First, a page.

BEIJING -- Sleep tight, Mr. Phelps. The "weak links" have you covered.
On a late night, as Michael Phelps rested, his 4x100-meter freestyle relay team broke a world record in preliminaries, temporarily quieting doubters that this was the United States' least-dominant relay team that ultimately could be the group to trip up Phelps in his quest for eight gold medals in one Games.
Nathan Adrian, Cullen Jones, Ben Wildman-Tobriner and Matt Grevers clocked a time of 3:12.23, smashing a 2006 mark also set by the U.S. Grevers waved his finger in the air and celebrated with his teammates after he touched the wall, knowing that this group won't be intact for Monday's final.
"You know, it's going to be a rough night for Eddie Reese being the head coach," Jones said. "I think he told me he was going to temporarily resign if we won the world record. So Eddie Reese is no longer the head coach."
"It's going to be tough, but I think we're all very happy with our performance today. If I don't get on the relay, it would be kind of devastating. But you know what? I believe in the coaches. I believe they're going to put together the fastest relay they can. If it doesn't work out that way, I've got 2012, right?"
Jones, who swam the fastest leg for the Americans with a time of 47.61, has no reason to worry. Roughly 20 minutes after he left, Reese said Jones would be on the team. He laughed when someone suggested that he keep the team intact, sans Phelps.
He also seemed to have fun playing coy about whom he'll pick.
"That's a real good question," Reese said. "Do you want to know? Should I tell you? Did you look at the relay? Did you get the splits? But did you subtract the differential in the starts? See, you gotta do that, too. Then we get some dice and throw 'em up against the wall."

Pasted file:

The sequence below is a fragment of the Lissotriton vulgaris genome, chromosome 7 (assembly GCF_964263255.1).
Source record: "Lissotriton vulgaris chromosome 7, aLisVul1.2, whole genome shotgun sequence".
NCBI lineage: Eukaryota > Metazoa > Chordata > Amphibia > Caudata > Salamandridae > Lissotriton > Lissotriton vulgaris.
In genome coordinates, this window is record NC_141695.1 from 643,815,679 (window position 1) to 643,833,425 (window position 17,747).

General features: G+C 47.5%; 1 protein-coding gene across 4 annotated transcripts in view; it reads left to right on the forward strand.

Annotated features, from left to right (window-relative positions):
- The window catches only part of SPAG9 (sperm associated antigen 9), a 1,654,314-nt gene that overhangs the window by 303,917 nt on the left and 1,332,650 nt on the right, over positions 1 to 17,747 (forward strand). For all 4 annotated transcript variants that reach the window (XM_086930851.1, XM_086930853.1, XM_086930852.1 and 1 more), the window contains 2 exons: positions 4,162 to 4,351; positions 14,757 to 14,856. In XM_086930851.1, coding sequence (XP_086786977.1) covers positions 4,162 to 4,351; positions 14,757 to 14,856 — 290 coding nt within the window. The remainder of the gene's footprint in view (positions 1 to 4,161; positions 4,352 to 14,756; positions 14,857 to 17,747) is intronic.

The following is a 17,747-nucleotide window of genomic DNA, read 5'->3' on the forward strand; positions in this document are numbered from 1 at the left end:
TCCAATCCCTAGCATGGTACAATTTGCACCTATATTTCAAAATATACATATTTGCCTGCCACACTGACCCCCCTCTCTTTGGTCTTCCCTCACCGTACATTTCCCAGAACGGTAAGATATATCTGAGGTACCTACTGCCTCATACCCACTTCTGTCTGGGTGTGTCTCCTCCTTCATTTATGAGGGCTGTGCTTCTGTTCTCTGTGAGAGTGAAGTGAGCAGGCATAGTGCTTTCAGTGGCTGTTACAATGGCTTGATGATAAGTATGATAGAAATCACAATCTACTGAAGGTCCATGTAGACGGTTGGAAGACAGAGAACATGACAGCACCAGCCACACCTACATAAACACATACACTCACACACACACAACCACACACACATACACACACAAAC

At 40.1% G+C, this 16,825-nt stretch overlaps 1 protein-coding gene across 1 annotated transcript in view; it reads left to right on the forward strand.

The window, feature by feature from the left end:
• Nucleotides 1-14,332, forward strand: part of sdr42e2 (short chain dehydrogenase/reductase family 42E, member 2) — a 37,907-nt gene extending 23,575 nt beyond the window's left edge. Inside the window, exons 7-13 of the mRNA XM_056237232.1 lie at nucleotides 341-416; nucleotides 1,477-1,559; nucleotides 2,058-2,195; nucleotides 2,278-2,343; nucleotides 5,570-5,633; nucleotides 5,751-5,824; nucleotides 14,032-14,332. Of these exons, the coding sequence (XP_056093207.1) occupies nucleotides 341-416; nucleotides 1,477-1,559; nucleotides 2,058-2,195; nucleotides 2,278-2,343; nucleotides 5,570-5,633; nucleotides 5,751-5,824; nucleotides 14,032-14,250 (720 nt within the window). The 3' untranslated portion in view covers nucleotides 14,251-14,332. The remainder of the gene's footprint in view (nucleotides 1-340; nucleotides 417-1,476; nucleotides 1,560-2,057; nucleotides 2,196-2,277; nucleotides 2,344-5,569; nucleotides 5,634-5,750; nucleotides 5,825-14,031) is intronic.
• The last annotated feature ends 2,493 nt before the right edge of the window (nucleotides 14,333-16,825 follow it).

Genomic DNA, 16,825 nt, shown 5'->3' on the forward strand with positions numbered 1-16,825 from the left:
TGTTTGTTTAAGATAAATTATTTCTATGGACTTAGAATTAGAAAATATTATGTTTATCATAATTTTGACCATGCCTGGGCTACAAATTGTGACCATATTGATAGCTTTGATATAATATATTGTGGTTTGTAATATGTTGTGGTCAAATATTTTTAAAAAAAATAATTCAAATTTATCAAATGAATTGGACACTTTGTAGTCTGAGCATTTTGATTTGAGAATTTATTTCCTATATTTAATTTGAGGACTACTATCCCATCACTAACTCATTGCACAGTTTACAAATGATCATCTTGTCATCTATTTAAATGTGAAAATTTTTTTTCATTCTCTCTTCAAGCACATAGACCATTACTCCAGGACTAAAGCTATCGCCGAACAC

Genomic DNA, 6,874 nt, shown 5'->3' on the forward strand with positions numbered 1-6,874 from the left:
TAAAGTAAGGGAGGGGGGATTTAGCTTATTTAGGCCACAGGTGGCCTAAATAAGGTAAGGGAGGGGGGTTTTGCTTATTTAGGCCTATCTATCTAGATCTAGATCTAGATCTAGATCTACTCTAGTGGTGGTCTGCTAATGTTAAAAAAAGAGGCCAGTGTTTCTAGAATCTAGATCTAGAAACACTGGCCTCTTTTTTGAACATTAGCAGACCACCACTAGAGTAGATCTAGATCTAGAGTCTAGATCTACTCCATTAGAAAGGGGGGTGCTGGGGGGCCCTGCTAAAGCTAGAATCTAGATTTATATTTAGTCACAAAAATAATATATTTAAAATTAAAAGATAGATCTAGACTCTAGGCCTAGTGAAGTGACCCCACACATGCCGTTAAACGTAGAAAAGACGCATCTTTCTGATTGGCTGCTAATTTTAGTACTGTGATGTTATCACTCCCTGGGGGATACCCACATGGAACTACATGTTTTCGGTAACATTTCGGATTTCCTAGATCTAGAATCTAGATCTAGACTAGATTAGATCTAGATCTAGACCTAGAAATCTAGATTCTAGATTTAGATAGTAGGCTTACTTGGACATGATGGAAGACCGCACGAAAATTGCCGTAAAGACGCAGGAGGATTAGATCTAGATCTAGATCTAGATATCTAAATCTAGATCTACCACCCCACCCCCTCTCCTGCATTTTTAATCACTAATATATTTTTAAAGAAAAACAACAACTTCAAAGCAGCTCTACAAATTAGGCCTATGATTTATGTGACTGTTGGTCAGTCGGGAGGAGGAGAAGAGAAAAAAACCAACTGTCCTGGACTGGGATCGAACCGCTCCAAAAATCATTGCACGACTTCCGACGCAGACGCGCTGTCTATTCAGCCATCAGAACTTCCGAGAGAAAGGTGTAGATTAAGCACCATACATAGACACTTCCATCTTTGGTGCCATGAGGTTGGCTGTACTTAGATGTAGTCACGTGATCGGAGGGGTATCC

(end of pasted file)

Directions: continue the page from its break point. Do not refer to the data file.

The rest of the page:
As happy as Reese was with Sunday night's developments, he said the Americans probably will need to be 2½ seconds better than that to beat France on Monday. Amaury Leveaux's first-leg time of 47.76 on Sunday night was an Olympic record, and the French held out their world-record holder, Alain Bernard.
France still managed to finish with a time of 3:12.36. After the prelims, a reporter told Reese that some French swimmers said his team was afraid of them. Bernard said France would "smash" the United States.
"I get scared before any of them race," Reese said. "I think that's a normal reaction. We're not scared of anybody. If you're good, everybody takes shots at you. It's good to be the person people want to be."
Phelps was safely tucked away at the athletes' village Sunday night while his teammates pushed to victory. His presence is everywhere, but the thought of being on the relay team that disrupts history isn't on the mind of any of his teammates.
They don't think of 2007, when a teammate's botched changeover in the medley relay kept Phelps from his eight golds at the world championships. They just see it as a chance to be a part of history, both his and theirs.
"You know, a lot of people said this was the weaker of the two relays," Jones said. "The four of us set to do something that not many people thought we could do. I know a lot of people on our team really stood behind us and really wanted us to do it. We set the goal, and we went after it.
"And weren't afraid to feel the pain, which is why I'm so dizzy right now."
They were spinning long after the flag wavers left the building Sunday night. Who really knows what they can do? Hours earlier, they watched Phelps dazzle in the 400 individual medley, a race Aaron Peirsol said "blew me away." Reese called it Phelps' best performance ever. Then he prefaced it. Best so far, he said.
"It's going to get hot," Reese said of Monday's relay.
"Phenomenal swimming up and down the line," Reese said. "It's why they call it the Olympics. I couldn't do this but every four years. I would've heart-attacked out."
Elizabeth Merrill writes for ESPN.com. She can be reached at firstname.lastname@example.org.